By Chris Adams

Lyle Denniston has seen more than a quarter of the history of the U.S. Supreme Court up close – a front row seat to a vital American institution and the history of the nation.

Through major upheavals in civil rights, women’s rights and gay rights; vital cases such as the contested 2000 presidential election and decisions on campaign finance rules; and major nomination battles – Denniston has been there.

Denniston (blog, Twitter) has covered a quarter of all the justices who have sat on the court and retains an encyclopedic knowledge of cases going back decades – as well as concrete tips on how to cover what is a slow-moving, tradition-bound institution.

Some of his lessons from the beat:

  • Get the actual legal documents – don’t merely call up the lawyers and ask for a quick quote or sound bite. “I refuse to write about any legal question unless I have the hard documents,” he said. “I am totally obsessed with documents – there is no way you can write about the law in a meaningful way without having the documents.”
  • Remember your audience – and don’t pack legal terms into your stories. “You will never see ‘TRO,’ ‘cease and desist’ or other terms of art in my stories,” he said. “My readers are not lawyers. I’m writing for the lay person whose time I respect. I want them to be able to read from the top to the bottom without being diverted.”

He was joined by Amy Howe, a former editor and current contributor to the influential legal website SCOTUSblog. Howe (blog, Twitter) gave reporters an overview of how reporters can actually cover arguments or decisions at the court, even if it’s not their main beat.

Howe talked about practical steps journalists dropping in on the court for occasional stories need to take before the day of the case, the day of the session, or afterwards. (Her thoughts were also distilled in a blog post and video in 2015.)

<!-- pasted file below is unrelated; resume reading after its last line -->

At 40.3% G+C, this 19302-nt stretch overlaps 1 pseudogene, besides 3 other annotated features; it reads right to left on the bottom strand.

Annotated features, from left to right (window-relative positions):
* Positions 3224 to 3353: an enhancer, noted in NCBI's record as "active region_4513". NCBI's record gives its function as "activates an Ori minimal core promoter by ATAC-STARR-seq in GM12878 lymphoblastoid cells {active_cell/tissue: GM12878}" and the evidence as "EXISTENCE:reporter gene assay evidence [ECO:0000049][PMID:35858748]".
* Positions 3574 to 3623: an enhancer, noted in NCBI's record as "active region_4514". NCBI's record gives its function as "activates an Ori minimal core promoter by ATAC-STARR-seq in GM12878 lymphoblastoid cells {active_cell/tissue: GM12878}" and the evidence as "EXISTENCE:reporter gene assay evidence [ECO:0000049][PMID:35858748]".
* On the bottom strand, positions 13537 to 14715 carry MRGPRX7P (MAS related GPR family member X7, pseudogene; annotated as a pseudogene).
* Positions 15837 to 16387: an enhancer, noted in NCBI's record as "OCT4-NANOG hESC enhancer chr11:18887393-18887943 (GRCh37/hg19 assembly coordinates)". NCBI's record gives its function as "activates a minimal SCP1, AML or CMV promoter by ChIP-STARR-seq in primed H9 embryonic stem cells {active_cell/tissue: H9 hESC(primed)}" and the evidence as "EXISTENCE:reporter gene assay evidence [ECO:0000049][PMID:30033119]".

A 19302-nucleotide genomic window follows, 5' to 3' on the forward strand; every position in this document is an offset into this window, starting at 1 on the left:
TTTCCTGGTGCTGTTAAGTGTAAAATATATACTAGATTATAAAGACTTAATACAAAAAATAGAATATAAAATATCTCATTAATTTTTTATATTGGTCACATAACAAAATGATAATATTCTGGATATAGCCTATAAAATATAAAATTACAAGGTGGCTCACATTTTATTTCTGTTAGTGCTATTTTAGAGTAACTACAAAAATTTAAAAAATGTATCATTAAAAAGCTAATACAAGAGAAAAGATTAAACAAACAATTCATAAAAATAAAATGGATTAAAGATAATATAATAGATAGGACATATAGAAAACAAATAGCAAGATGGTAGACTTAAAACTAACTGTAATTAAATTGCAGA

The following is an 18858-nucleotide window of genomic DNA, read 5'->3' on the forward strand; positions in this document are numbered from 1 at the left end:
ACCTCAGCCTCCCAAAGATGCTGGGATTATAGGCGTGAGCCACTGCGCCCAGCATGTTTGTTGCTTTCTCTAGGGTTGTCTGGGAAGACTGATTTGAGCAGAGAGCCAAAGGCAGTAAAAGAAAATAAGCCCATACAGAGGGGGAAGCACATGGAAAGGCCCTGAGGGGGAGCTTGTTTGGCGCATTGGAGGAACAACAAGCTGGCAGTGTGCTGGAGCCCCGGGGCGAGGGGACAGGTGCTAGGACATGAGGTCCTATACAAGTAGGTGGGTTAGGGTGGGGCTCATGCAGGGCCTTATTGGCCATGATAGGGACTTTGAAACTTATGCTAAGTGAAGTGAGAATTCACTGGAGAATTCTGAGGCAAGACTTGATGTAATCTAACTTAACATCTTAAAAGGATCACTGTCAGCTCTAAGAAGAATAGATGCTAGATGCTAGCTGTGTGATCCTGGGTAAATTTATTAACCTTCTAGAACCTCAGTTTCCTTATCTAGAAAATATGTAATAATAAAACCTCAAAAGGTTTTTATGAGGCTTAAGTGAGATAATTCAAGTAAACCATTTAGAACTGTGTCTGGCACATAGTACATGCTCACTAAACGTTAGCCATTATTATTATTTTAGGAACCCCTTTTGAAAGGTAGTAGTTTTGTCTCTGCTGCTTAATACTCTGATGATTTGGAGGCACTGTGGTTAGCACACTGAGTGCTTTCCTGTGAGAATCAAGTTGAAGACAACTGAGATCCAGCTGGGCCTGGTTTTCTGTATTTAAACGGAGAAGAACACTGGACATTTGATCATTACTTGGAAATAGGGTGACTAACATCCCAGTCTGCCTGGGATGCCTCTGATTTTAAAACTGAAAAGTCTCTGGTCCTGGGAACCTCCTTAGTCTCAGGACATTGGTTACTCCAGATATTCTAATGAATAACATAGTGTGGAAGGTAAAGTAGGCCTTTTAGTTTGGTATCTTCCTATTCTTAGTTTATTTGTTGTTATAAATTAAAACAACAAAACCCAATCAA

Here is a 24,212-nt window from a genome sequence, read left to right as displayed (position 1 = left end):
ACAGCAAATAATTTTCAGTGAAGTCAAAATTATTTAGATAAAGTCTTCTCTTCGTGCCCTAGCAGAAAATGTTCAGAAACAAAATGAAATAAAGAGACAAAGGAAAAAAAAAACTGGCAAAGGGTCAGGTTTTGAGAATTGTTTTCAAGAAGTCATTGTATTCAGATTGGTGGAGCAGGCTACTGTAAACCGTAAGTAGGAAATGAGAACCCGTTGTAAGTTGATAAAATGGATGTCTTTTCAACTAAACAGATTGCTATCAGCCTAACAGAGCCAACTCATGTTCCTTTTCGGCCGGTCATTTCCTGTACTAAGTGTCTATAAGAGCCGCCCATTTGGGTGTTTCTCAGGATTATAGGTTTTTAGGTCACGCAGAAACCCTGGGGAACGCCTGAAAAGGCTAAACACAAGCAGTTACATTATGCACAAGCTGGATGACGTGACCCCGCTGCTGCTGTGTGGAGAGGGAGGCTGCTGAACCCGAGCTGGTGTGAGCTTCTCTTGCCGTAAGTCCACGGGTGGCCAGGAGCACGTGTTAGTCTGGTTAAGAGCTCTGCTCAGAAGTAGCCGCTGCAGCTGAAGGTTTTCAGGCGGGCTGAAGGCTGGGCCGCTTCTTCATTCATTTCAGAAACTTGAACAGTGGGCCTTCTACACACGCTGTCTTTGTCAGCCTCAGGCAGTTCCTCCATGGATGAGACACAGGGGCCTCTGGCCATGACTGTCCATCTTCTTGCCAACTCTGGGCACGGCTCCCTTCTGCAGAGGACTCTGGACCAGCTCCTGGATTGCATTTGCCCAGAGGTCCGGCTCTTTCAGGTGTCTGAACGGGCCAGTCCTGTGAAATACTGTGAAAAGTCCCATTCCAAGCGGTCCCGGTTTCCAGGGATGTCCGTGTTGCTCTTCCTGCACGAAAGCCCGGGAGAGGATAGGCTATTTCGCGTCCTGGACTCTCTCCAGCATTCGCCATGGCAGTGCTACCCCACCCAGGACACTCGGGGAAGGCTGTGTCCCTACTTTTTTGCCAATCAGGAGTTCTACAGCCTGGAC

The suggestions are as simple as they are obvious: “The day of the argument, you want to show up early. They are very firm on this. They are polite, but very firm. You may have 50 to 100 people competing for a couple dozen seats.”

She said you may end up sitting there a while; during that waiting time, Howe said reporters scan the courtroom audience to see what famous people showed up (biggest score in recent years: Lin-Manuel Miranda).

Also: “You don’t get to take much into the building,” she said. “Pen, glasses, steno pad. There are no phones, there are no laptops. They will not let you wear your Apple Watch.”

Fellows also heard from Jessica Gresko, a reporter for The Associated Press who covers the Supreme Court and has also covered other federal courts.

Gresko (Twitter) led fellows through a description of various District of Columbia and Virginia federal courthouses and the different rules they have – such as on whether phones are allowed inside.

She also urged fellows to remember that the courts are not just a place to learn and write about the law; they are a place to learn and write about people. She detailed some of the stories she has written lately – such as one about zoning restrictions that was really about a family that had built a $30,000 treehouse.

She also reminded reporters of one of the most important things reporters can ask their legal sources: “I’m not a lawyer, can you explain?”

Finally, Gresko talked about how reporters can get court documents from the PACER legal records system, even if on a tight or nonexistent budget.